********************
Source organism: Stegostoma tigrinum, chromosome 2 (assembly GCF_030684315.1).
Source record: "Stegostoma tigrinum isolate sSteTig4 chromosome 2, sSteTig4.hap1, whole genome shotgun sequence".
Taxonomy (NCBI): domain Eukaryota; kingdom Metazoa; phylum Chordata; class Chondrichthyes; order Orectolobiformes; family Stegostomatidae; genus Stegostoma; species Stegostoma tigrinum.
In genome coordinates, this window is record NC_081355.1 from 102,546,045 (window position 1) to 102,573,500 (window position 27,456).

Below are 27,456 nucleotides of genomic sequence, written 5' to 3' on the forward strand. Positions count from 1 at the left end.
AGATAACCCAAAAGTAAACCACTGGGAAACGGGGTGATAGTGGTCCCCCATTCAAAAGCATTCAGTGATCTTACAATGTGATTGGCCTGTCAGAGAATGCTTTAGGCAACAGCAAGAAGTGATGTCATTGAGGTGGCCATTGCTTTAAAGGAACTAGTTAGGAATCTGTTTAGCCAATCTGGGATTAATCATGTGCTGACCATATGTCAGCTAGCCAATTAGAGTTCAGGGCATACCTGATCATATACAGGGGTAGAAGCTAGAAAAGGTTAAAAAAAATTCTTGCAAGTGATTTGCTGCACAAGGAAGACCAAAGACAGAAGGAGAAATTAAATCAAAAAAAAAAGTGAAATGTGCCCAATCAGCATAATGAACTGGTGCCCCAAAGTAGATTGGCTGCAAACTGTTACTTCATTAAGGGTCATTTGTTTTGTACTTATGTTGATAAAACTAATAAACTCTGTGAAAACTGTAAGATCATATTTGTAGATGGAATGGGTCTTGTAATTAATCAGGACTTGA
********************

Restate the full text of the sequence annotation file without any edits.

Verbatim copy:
Source organism: Stegostoma tigrinum, chromosome 2 (assembly GCF_030684315.1).
Source record: "Stegostoma tigrinum isolate sSteTig4 chromosome 2, sSteTig4.hap1, whole genome shotgun sequence".
Taxonomy (NCBI): domain Eukaryota; kingdom Metazoa; phylum Chordata; class Chondrichthyes; order Orectolobiformes; family Stegostomatidae; genus Stegostoma; species Stegostoma tigrinum.
In genome coordinates, this window is record NC_081355.1 from 102,546,045 (window position 1) to 102,573,500 (window position 27,456).

Below are 27,456 nucleotides of genomic sequence, written 5' to 3' on the forward strand. Positions count from 1 at the left end.
AGATAACCCAAAAGTAAACCACTGGGAAACGGGGTGATAGTGGTCCCCCATTCAAAAGCATTCAGTGATCTTACAATGTGATTGGCCTGTCAGAGAATGCTTTAGGCAACAGCAAGAAGTGATGTCATTGAGGTGGCCATTGCTTTAAAGGAACTAGTTAGGAATCTGTTTAGCCAATCTGGGATTAATCATGTGCTGACCATATGTCAGCTAGCCAATTAGAGTTCAGGGCATACCTGATCATATACAGGGGTAGAAGCTAGAAAAGGTTAAAAAAAATTCTTGCAAGTGATTTGCTGCACAAGGAAGACCAAAGACAGAAGGAGAAATTAAATCAAAAAAAAAAGTGAAATGTGCCCAATCAGCATAATGAACTGGTGCCCCAAAGTAGATTGGCTGCAAACTGTTACTTCATTAAGGGTCATTTGTTTTGTACTTATGTTGATAAAACTAATAAACTCTGTGAAAACTGTAAGATCATATTTGTAGATGGAATGGGTCTTGTAATTAATCAGGACTTGA